With time, new members were attracted to the fraternity for the benefits it provided; the constitution allowed them as 'gentlemen' members - the 'free' gardeners. Scales of sickness benefit and annuities were published and if men, of any profession, could meet the fees while they were working then they received regular payments when in need. The fraternity's death grant not only covered the immediate costs of a funeral but also the needs of 'distressed widows or orphans' for a few weeks. For many years the fraternity earned income from its accumulated funds by making loans to members 'from the box'.
In terms of a resolution passed on 22 February 1953 the 23 surviving members of the fraternity were unanimous in agreeing to wind up the organisation. Mindful of their rich history, their minute books were deposited in the National Archives of Scotland (until such time as proper accommodation could be found in Haddington). The regalia were passed to the East Lothian Antiquarian Society for preservation; trophies and property were returned to the donor families or presented to individuals.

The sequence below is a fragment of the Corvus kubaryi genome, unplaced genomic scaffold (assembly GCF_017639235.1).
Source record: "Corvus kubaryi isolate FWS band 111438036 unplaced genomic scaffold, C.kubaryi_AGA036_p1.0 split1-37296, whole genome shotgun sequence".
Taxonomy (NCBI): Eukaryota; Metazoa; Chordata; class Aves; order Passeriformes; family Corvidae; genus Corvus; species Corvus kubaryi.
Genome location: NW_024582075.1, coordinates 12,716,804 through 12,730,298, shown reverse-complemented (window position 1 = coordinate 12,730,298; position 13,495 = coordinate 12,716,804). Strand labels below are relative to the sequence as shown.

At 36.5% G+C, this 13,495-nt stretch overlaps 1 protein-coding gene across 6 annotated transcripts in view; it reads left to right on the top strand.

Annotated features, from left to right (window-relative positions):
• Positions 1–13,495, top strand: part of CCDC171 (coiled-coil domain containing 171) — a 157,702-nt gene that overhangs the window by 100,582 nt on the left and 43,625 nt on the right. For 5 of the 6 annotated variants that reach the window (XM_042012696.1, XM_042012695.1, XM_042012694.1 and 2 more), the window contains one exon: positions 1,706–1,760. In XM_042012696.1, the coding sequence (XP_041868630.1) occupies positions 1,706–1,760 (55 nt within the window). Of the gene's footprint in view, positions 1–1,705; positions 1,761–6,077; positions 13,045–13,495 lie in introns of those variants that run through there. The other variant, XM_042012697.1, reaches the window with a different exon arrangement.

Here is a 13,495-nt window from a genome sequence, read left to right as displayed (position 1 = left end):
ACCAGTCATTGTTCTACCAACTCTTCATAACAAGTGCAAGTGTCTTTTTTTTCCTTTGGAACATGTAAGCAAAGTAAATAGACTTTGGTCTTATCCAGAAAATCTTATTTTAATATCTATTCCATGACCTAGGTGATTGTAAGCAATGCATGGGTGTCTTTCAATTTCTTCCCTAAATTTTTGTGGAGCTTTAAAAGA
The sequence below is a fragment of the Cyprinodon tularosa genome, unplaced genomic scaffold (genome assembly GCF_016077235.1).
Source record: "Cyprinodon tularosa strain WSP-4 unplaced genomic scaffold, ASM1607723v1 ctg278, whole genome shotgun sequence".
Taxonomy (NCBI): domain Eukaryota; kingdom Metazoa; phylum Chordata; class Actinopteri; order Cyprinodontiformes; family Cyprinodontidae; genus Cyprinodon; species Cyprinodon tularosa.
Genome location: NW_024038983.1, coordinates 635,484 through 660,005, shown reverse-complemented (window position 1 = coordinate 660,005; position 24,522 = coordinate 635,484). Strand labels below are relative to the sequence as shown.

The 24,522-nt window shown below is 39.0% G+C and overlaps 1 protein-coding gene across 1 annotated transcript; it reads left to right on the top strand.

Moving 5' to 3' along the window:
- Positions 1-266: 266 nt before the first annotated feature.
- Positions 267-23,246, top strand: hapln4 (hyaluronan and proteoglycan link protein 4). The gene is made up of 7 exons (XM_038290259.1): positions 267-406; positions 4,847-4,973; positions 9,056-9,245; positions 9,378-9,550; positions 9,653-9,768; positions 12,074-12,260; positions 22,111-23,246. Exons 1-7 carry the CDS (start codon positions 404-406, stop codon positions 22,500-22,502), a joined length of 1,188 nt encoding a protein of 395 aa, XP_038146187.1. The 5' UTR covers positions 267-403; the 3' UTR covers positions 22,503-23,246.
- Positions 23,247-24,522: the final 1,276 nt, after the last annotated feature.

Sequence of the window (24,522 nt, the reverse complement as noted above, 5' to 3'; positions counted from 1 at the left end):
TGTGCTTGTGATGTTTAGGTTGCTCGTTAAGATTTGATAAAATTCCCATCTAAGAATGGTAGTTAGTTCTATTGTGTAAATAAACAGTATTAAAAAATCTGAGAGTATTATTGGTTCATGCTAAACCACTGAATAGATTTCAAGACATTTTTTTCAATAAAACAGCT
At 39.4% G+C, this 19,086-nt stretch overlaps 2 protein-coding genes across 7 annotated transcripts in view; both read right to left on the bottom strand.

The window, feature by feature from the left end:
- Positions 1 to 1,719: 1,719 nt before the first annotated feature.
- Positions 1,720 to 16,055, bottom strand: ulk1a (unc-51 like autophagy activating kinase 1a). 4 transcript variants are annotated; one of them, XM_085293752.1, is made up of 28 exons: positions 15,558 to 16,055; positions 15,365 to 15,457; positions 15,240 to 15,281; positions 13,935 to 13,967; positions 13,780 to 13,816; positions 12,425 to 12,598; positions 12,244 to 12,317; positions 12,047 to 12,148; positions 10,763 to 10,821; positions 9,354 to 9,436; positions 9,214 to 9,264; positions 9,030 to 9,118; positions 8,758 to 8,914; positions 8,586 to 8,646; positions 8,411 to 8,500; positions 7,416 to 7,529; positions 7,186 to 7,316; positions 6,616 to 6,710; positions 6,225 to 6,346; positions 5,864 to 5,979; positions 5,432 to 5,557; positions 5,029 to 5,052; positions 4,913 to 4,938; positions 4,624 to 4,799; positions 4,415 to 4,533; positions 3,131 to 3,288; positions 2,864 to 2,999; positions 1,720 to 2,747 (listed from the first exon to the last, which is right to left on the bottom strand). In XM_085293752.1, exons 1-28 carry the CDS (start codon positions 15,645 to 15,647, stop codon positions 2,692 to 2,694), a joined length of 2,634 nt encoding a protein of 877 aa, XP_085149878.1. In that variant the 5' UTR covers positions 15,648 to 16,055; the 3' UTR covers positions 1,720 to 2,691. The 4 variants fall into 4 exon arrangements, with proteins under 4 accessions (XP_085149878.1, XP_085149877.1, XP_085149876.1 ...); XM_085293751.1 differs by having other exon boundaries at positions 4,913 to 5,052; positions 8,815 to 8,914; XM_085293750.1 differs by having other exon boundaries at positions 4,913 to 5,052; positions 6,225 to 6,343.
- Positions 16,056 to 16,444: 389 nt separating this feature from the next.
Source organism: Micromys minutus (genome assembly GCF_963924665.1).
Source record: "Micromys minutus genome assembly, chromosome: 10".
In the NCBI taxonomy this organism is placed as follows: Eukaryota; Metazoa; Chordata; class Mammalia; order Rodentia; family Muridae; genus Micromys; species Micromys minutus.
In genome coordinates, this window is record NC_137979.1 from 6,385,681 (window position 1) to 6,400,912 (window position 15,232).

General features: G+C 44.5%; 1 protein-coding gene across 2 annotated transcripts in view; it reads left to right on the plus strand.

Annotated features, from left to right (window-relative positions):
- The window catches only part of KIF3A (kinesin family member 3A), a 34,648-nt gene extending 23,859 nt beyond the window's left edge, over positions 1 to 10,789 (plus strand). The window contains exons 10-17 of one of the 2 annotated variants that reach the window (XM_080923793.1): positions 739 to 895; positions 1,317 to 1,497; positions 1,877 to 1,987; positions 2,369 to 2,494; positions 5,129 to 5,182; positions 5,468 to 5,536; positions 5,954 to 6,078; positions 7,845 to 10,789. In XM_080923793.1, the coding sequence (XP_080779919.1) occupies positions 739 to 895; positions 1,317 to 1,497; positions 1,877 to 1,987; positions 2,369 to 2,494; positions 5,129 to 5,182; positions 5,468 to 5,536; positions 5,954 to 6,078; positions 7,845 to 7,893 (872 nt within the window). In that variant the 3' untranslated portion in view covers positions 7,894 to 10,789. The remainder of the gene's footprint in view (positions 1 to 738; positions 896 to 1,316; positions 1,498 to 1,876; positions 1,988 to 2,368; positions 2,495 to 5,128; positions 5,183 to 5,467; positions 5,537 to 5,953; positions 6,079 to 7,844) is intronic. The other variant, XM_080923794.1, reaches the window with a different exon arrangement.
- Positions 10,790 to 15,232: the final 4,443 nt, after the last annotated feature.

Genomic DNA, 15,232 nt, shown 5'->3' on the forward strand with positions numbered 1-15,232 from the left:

For more than 277 years the fraternity had regulated the profession of gardening in East Lothian. At first its members took care to ensure that knowledge and new varieties of plants were spread amongst the membership and that entrants to the profession were suitably qualified and diligent in their working life. They looked after their poor, sick and the dependants of deceased members. Later, this aspect became the main attraction of the fraternity and the membership widened beyond the gardening profession, although they maintained some of their colourful old traditions. The introduction of state benefits and the Welfare State during the twentieth century reduced universally the demand for friendly society benefits and the declining membership voted to bring their unique society to a close.